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Market Reporting that Matters

October 2017 Market Trends

National Performance Remains on Steady Pace

Wednesday, November 8, 2017


When the final story of the 2017 national apartment market is written, the primary point will likely be that annual effective rent growth and occupancy rates have barely budged throughout the year.

From a high of 2.5% in June to a low of 2.1% in each of three months this year – including October – the growth rate has kept within a 41-basis-point (bps) range, while occupancy has remained with a 55-bps range.

October’s 2.1% annual effective rent growth was essentially the same as September’s rate, but was 44 bps lower than the 2.6% of October 2016 and 275 bps lower than the 4.9% of October 2015.



Occupancy Takes Usual October Dip

Central Austin: Less Supply, Stronger Performance

Houston Market Keeps Strengthening in Harvey's Wake


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While national rent growth was steady, many metros recorded significant swings, though Houston’s 247-bps increase, discussed below, was certainly the most dynamic shift.

Orlando, Fort Lauderdale, Silver Spring and Baltimore all saw effective rent growth increase by at least 80 bps, while Warren, MI; Long Island, Las Vegas and Columbus all fell by more than 65 bps (yet, Long Island and Las Vegas still remained among the top 10 rent-growth markets among major metros.)

A look at the top rent-growth five gainers and decliners among the major metros:


Sept. 17

Oct. 17

Change (bps)









Fort Lauderdale




Silver Spring








Warren, MI




Long Island




Las Vegas












Occupancy Takes Usual October Dip

The national occupancy rate declined by 16 bps to 94.7% in October, the lowest it has been since March, but that’s nothing new in the post-recession period. Occupancy has declined from 13-24 bps from September to October in each of the past eight years.

Last month’s rate was 13 bps lower than the 94.9% of October 2016 and 38 bps lower than the 95.1% of October 2015.

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Long Island and Minneapolis-St. Paul were in a virtual tie for the highest occupancy among major markets, each at 97.1%. (Long Island had a 2-bps advantage when extending the percentage to two decimal points.) New York was third at 96.6%, while Warren (96.3%) and Sacramento (96.2%) rounded out the top five.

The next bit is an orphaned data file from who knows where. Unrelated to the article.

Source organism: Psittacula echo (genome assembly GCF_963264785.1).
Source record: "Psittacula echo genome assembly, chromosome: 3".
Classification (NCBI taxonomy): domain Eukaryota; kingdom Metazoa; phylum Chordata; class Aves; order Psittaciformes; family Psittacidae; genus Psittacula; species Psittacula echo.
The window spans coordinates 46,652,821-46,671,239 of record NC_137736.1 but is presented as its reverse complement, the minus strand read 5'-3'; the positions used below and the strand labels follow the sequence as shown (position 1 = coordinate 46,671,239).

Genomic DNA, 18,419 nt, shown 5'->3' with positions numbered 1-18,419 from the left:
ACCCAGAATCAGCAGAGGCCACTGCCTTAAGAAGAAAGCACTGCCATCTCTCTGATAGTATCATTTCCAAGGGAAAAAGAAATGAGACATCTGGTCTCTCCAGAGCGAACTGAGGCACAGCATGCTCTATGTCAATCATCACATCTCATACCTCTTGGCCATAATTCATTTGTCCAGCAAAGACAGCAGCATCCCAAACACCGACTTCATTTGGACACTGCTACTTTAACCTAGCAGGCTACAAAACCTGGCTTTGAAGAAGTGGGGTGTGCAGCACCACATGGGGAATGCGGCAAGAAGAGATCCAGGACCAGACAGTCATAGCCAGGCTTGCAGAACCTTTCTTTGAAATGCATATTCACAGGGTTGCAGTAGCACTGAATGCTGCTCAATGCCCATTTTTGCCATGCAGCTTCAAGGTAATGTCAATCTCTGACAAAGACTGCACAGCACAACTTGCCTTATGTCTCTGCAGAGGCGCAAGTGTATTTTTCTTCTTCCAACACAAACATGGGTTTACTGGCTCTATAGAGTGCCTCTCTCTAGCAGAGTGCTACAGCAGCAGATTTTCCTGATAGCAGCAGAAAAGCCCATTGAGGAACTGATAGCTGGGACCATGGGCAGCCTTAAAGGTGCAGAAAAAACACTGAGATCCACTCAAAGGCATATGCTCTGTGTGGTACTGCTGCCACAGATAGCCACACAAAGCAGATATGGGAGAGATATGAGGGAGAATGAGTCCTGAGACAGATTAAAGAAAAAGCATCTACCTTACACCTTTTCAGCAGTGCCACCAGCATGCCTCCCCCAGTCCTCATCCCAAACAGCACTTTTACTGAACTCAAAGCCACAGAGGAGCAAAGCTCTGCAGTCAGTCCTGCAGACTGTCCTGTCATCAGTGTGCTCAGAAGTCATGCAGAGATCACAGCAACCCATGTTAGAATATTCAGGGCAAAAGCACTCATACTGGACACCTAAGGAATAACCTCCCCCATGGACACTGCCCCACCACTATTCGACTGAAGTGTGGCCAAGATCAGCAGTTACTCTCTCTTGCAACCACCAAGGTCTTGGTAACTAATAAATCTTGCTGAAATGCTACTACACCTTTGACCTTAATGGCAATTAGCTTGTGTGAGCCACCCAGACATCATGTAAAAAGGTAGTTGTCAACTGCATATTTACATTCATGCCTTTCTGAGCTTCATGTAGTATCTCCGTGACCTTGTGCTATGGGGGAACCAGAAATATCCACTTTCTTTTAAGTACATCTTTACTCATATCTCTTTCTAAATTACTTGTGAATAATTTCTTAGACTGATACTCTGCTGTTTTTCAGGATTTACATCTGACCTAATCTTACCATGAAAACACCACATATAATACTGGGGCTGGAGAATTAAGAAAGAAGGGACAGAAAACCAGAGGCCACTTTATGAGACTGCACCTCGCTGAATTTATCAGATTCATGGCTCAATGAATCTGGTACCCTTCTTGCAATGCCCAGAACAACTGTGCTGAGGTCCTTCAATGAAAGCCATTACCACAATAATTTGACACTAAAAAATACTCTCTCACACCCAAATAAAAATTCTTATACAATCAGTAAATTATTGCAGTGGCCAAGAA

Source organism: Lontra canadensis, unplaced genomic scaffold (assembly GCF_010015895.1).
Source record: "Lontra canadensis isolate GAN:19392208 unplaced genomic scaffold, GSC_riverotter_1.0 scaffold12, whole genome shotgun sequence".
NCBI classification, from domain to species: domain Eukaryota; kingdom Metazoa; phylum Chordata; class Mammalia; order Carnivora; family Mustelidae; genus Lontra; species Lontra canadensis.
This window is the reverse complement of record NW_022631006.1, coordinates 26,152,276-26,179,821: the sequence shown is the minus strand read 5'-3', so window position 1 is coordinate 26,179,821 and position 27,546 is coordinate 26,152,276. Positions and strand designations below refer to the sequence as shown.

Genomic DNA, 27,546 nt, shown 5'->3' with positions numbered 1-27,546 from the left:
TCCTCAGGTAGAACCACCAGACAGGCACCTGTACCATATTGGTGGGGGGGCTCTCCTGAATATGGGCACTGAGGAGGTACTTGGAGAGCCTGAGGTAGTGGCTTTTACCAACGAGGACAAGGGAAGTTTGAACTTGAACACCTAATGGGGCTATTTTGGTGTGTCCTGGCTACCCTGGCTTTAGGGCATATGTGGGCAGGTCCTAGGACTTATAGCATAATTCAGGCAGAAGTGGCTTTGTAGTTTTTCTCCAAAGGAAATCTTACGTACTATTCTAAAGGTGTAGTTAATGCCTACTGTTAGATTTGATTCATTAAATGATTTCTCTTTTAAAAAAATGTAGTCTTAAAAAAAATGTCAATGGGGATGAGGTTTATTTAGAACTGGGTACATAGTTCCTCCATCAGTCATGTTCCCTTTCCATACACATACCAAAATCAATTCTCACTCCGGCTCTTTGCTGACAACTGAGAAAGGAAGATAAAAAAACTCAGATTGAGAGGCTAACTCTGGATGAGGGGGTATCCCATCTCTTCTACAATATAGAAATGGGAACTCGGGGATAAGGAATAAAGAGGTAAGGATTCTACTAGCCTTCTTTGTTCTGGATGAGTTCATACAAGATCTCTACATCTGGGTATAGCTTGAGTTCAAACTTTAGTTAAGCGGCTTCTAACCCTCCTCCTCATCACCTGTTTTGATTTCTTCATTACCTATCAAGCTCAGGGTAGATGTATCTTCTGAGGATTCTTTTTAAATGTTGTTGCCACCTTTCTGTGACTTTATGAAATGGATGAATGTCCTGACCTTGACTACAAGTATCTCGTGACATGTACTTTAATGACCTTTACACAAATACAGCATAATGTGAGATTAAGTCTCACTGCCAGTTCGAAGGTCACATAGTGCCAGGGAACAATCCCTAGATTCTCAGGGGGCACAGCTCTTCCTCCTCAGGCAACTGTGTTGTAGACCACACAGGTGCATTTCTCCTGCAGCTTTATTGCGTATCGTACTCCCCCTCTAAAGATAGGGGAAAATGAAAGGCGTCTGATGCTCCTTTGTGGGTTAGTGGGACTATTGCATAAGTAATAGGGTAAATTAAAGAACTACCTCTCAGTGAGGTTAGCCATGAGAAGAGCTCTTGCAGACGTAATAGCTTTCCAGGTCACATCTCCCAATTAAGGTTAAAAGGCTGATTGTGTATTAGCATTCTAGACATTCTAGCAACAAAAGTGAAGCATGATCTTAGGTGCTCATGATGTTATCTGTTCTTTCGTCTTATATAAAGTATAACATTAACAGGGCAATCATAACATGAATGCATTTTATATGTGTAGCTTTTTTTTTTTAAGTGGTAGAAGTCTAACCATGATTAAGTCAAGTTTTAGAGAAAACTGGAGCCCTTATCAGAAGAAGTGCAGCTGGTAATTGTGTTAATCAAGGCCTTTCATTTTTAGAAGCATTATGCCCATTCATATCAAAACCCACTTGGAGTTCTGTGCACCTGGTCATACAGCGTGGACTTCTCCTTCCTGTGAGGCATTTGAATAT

Meanwhile, year-to-date (YTD) effective rent growth continued its late-year decline and remained below all other post recession years. October’s 3.3% YTD rent growth was 42 bps below September’s 3.7% and was 33 bps lower than the 3.6% recorded in October 2016 – the previous post-recession low.

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The latest rate was also 111 bps lower than the post-recession October average of 4.4%.


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Central Austin: Less Supply, Stronger Performance

One helpful tool in seeing how an apartment market has changed over time is rent growth heat maps (see below), in which individual properties are mapped, then colored according to their respective submarket’s annual rent growth.

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Comparing a map of 2015 performance and 2017 performance would look like a photo negative in most markets. Pockets of green have often changed from a forest green to a light green, yellow or even red, indicative of moderation.

A point often made by Axiometrrics, a RealPage company, is that an individual asset or portfolio’s performance often is more affected by submarket-level dynamics than market-level dynamics. That is not to say market-level characteristics are not useful (job growth, in particular, comes to mind), but local impact from new supply or large-scale corporate relocations can be immensely influential.